People who consume a Whole Food Plant Based diet are often asked questions specific to diet. Questions arise for several reasons, mainly curiosity or concern and often skepticism that a diet consisting entirely of Plant Based Whole Foods provides the adequate nutrients required to sustain healthy bodies.
When it comes to the most popular inquiry;
Where do you get your protein?
It is important to not only understand the answer for the sake of your own good health but to equip yourself with the correct knowledge to answer the question capably and succinctly, to hopefully dissuade further debate.
The building blocks of protein are amino acids. There are 20 standard amino acids of which 10 are essential for human health.
There is no question that protein is a very important nutrient. Protein is essential to the development of healthy cells and bodies. Our bodies do not make our own protein so we must consume protein to make protein.
This fact, which is both valid and widely accepted is so integrated into the mainstream nutrition belief system of both the population and healthcare professionals alike, that to question the role of protein, its' optimal source or related effect from level of protein consumption is to tear away at the ABC’s of Nutrition. The building blocks of nutritional essentials.
A) Protein consumption is synonymous with quality nutrition.
B) “Meat” has become synonymous with Protein as Animal Protein (amino acid chain) most closely resembles our own and thus can be adapted by our bodies at a much faster rate leading to increased/faster rate of growth. (faster rate of growth may not always be optimal for humans)
C) Too little protein equals Poor Health.
The interesting note in wording is that the majority of protein questions are framed as to “Where” not as to “Amount”.
There is an underlying assumption within our society that Dietary Protein is exclusive to Animal Based Foods. (Meat, Milk/Dairy, Eggs, Fish) There is another “widespread belief” that Plant Foods do not contain or provide protein, at least not in amounts necessary to maintain healthy bodies.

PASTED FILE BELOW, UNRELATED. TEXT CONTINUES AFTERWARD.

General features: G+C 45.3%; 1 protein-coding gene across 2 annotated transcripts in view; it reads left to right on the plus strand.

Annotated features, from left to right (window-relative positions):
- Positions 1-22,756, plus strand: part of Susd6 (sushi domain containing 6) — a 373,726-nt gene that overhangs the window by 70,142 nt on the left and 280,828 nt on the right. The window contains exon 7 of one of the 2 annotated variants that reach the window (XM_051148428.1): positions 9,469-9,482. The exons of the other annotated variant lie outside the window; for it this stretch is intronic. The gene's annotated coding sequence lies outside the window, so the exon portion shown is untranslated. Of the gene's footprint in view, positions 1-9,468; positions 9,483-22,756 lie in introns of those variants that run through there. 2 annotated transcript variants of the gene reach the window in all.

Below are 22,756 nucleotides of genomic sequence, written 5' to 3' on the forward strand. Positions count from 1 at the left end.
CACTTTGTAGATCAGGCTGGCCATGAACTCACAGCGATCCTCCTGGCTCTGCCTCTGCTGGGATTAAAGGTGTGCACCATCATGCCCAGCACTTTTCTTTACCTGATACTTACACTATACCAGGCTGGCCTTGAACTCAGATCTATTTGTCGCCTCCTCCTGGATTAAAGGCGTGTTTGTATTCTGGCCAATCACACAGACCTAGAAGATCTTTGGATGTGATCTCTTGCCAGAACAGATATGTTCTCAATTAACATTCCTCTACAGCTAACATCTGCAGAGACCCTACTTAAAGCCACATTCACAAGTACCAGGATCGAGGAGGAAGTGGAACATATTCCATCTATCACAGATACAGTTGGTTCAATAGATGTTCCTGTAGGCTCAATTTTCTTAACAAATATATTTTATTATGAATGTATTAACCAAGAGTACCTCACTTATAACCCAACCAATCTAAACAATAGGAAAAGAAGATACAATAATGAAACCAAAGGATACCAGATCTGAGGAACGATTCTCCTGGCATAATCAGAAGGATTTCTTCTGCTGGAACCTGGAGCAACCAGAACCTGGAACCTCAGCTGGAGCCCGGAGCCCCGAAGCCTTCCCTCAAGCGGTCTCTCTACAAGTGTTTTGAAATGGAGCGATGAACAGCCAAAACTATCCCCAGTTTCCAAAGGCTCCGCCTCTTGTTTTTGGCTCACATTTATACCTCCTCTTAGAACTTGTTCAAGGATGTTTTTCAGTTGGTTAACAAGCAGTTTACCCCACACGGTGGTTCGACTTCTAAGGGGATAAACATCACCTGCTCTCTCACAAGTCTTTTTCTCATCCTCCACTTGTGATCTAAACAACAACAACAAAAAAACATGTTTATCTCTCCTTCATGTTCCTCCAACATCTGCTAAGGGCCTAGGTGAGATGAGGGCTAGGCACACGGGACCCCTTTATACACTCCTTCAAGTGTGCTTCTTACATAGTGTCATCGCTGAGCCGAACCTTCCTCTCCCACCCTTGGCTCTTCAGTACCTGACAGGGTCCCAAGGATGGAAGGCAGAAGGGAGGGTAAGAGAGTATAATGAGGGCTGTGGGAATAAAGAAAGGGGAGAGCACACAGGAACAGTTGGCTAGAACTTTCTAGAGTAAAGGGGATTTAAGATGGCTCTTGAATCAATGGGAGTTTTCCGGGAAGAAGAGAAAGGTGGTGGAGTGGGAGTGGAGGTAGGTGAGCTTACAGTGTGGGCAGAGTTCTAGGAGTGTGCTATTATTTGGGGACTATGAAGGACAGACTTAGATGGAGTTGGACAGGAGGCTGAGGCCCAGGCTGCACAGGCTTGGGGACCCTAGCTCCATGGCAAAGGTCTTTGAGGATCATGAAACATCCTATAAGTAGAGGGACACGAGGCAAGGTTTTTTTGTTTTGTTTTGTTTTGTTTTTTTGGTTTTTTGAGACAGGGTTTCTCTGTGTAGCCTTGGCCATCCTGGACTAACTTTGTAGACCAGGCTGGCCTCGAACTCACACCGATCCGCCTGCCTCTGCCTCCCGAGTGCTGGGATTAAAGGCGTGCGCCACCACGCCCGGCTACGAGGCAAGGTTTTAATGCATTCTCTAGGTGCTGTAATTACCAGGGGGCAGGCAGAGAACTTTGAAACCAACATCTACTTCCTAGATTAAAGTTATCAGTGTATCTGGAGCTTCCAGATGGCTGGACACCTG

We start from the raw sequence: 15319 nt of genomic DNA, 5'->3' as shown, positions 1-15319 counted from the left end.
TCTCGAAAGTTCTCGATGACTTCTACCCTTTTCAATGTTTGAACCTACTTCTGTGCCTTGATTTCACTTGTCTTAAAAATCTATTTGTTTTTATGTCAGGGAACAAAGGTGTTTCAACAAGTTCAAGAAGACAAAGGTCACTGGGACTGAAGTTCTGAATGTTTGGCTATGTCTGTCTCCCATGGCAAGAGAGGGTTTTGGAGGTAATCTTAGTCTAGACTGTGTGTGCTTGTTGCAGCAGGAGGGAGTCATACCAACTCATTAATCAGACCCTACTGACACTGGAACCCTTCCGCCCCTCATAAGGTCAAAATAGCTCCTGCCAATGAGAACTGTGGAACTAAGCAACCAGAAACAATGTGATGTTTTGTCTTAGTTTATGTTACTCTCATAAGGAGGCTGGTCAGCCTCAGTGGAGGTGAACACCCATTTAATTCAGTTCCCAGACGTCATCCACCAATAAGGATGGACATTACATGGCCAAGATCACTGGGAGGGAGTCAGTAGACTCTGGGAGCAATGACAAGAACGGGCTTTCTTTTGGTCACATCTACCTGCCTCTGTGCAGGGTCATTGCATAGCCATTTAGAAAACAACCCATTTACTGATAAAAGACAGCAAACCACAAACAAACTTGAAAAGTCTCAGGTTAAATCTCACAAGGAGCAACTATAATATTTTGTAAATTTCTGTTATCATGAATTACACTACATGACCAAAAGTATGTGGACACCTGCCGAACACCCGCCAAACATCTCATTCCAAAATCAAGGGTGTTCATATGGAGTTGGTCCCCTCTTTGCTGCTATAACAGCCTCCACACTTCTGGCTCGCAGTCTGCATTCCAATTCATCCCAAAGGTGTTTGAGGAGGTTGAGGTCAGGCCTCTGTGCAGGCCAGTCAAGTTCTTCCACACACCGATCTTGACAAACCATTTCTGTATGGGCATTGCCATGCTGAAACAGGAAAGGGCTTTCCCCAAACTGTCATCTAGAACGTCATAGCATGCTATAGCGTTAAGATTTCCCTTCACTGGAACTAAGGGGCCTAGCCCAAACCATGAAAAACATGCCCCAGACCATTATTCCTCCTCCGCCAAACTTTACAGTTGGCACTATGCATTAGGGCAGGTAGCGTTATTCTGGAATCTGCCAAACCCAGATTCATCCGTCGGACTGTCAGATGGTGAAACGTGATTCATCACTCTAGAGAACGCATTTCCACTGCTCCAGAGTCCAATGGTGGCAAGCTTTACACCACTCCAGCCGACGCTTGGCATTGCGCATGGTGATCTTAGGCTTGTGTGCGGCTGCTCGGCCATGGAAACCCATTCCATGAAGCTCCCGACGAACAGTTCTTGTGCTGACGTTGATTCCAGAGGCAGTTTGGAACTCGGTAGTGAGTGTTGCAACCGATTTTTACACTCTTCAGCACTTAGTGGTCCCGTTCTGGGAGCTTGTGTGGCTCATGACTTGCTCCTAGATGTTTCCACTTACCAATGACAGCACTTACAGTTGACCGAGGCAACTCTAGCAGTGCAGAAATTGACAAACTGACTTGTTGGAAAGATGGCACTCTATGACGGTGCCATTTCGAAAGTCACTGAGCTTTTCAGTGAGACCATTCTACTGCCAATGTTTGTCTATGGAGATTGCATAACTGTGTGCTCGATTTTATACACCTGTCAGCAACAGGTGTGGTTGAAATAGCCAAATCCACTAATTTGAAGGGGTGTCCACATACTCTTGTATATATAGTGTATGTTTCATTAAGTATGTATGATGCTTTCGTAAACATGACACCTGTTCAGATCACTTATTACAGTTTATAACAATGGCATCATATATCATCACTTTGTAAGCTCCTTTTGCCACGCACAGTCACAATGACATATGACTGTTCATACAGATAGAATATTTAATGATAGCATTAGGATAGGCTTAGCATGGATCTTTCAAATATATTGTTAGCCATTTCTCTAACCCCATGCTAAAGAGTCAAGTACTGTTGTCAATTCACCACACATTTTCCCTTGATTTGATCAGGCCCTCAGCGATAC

Let’s begin with the where.
Plants Contain Protein. If they did not then the larger animals on the planet (Gorillas, Oxen) who consume a solely plant based diet would not be doing so well. The fact that they are intimidatingly large and muscled while eating a vegetable based diet demonstrates that nature has included in her plan, providing adequate protein to diet from plants alone.
Are we getting enough?
The RDA/Recommended Daily Allowance of Protein consumption which has been standardized with extensive study is 9-10%. That's actually 2% higher than optimal but a bit more is added on for variance. Not everybody absorbs nutrients in the same amounts so adding a padding allows for that insurance that an adequate amount is being consumed.
If you consume a diet that includes an abundance and variety of whole grains, vegetables, legumes and fruits your body is receiving all of the protein ( approx. 10-12% for WFPB Diet) needed to maintain good health.
Isn’t getting more Protein better for you?
As protein is essential and important as a single nutrient, there is acceptance to the belief that larger amounts may be beneficial or superior. That’s not always the case when it comes to diet and nutrition.
The recommended upper/safe limit of protein to diet is 35%. This has been established as an upper limit. There is no indication for optimal health benefit that consuming the upper limit versus a diet which consists of 10-12% protein (above RDA/WFPB) is more beneficial to health.
Consider The Source of Protein
A Whole Food Plant Based diet delivers protein above the RDA.
Along with delivering more than adequate protein, plant based foods deliver an abundance of other nutrients (vitamins, minerals, fiber & water) which animal based products (protein and fat) do not provide.
Not everybody draws nutrients in the same amounts at the same time. By offering an abundance of nutrients the body has the opportunity to absorb as needed in the amounts which are desirable at the time needed.